The Moto X is here, and we're excited about it. The X8 Mobile Computing System is pretty sweet, the Touchless Controls make voice commands and hands-free device use actually useful, and the 10 megapixel Clear Pixel camera is shaping up to be better than we expected. All is not sunshine and rainbows, however. If you a developer or interested in tinkering with your Android device, the AT&T wireless network may not be the place for you.
In a response sent to our friends over at Android Police, AT&T has made it clear that they are not the carrier for developers and tinkerers alike:
To ensure a safe and consistent experience on your wireless device, we do not support unlocked bootloaders.
That's pretty cut and dry. There is no room to misinterpret a statement like "we do not support unlocked bootloaders." Companies like Google, T-Mobile, HTC, and Samsung may be friendly and open to developers. AT&T is making it clear that they are most definitely not.
AT&T has already denied unlockable bootloaders for the Samsung Galaxy S4 and HTC One. The reason that they are giving is that unlocked bootloaders may compromise the "safe and consistent experience" that they want to provide for their customers. This response is pretty standard, but the reasoning behind it is not very well explained. AT&T does not really have to provide an explanation; the network belongs to them so they make the rules. We don't have to like it, and we don't.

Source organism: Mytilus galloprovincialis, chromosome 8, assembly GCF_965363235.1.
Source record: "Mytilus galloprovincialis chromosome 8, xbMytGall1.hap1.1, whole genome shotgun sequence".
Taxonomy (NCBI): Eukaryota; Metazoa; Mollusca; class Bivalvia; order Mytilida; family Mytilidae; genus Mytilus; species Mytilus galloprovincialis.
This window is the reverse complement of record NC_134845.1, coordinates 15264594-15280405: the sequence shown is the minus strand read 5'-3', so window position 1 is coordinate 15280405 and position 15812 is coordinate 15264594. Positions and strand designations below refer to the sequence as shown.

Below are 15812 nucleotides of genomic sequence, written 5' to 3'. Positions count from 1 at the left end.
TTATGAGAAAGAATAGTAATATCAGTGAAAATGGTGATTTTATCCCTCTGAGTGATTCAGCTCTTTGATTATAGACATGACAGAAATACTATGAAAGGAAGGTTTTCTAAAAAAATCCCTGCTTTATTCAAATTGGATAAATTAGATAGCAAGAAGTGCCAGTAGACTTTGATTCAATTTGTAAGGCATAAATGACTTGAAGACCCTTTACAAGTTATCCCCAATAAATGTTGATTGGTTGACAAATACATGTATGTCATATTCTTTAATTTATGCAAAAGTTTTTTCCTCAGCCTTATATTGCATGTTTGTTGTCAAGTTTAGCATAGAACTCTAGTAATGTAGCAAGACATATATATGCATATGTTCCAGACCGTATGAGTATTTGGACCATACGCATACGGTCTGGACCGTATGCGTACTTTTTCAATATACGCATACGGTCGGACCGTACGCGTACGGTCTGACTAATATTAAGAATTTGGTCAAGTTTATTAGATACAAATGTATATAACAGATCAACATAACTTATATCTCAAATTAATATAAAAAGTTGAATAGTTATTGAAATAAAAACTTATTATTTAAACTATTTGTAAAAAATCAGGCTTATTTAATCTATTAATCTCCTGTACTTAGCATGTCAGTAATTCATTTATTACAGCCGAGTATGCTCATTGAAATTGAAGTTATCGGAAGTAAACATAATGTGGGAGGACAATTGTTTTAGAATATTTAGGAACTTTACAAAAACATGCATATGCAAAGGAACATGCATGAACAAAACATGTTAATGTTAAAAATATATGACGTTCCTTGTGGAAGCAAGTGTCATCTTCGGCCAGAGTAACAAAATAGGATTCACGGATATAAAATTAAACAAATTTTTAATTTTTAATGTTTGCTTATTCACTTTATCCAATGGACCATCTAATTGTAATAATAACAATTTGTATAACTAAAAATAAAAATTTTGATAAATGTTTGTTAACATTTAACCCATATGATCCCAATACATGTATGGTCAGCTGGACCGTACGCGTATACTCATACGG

AT&T is not the only network in the United States that enjoys locking down their devices. Verizon has been using a similar "safe and consistent experience" line for years as an excuse to lock down their Android devices. Both Verizon and AT&T have recently announced new device upgrade plans that are not good for their customers, either. These two wireless carriers are more concerned with making money than they are with treating their customers well.
There's only one real solution here: purchase your smartphone off-contract. Stop signing new two-year contracts to get discounts on your phones. If you are a current AT&T customer, and you value the openness that Android offers consumers, consider switching to a friendlier wireless provider. The same goes for Verizon subscribers. Wireless carriers that only see dollar signs will only respond to us if we vote with those dollars.